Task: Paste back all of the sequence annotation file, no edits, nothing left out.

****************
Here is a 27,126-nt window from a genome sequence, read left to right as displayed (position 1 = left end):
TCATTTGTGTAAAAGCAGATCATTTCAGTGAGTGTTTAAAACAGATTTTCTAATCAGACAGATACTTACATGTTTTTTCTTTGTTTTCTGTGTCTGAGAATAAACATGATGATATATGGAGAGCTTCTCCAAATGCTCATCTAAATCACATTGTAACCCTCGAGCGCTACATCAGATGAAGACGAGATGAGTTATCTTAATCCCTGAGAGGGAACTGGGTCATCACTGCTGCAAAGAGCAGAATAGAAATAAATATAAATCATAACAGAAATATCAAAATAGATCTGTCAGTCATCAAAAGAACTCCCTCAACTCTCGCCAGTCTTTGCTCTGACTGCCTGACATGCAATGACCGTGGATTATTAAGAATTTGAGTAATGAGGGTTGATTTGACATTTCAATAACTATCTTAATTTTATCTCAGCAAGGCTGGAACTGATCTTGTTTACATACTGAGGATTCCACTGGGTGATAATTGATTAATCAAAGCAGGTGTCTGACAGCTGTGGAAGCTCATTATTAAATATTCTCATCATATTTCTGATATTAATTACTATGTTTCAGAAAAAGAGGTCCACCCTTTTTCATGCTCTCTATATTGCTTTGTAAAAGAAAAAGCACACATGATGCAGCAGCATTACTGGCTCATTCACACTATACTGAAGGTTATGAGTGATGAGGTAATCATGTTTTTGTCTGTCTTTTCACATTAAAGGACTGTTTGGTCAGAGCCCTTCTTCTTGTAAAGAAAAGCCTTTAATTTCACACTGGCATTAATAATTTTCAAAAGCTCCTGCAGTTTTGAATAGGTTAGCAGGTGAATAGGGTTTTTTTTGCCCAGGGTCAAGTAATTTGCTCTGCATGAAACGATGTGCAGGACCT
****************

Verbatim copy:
Here is a 27,126-nt window from a genome sequence, read left to right as displayed (position 1 = left end):
TCATTTGTGTAAAAGCAGATCATTTCAGTGAGTGTTTAAAACAGATTTTCTAATCAGACAGATACTTACATGTTTTTTCTTTGTTTTCTGTGTCTGAGAATAAACATGATGATATATGGAGAGCTTCTCCAAATGCTCATCTAAATCACATTGTAACCCTCGAGCGCTACATCAGATGAAGACGAGATGAGTTATCTTAATCCCTGAGAGGGAACTGGGTCATCACTGCTGCAAAGAGCAGAATAGAAATAAATATAAATCATAACAGAAATATCAAAATAGATCTGTCAGTCATCAAAAGAACTCCCTCAACTCTCGCCAGTCTTTGCTCTGACTGCCTGACATGCAATGACCGTGGATTATTAAGAATTTGAGTAATGAGGGTTGATTTGACATTTCAATAACTATCTTAATTTTATCTCAGCAAGGCTGGAACTGATCTTGTTTACATACTGAGGATTCCACTGGGTGATAATTGATTAATCAAAGCAGGTGTCTGACAGCTGTGGAAGCTCATTATTAAATATTCTCATCATATTTCTGATATTAATTACTATGTTTCAGAAAAAGAGGTCCACCCTTTTTCATGCTCTCTATATTGCTTTGTAAAAGAAAAAGCACACATGATGCAGCAGCATTACTGGCTCATTCACACTATACTGAAGGTTATGAGTGATGAGGTAATCATGTTTTTGTCTGTCTTTTCACATTAAAGGACTGTTTGGTCAGAGCCCTTCTTCTTGTAAAGAAAAGCCTTTAATTTCACACTGGCATTAATAATTTTCAAAAGCTCCTGCAGTTTTGAATAGGTTAGCAGGTGAATAGGGTTTTTTTTGCCCAGGGTCAAGTAATTTGCTCTGCATGAAACGATGTGCAGGACCT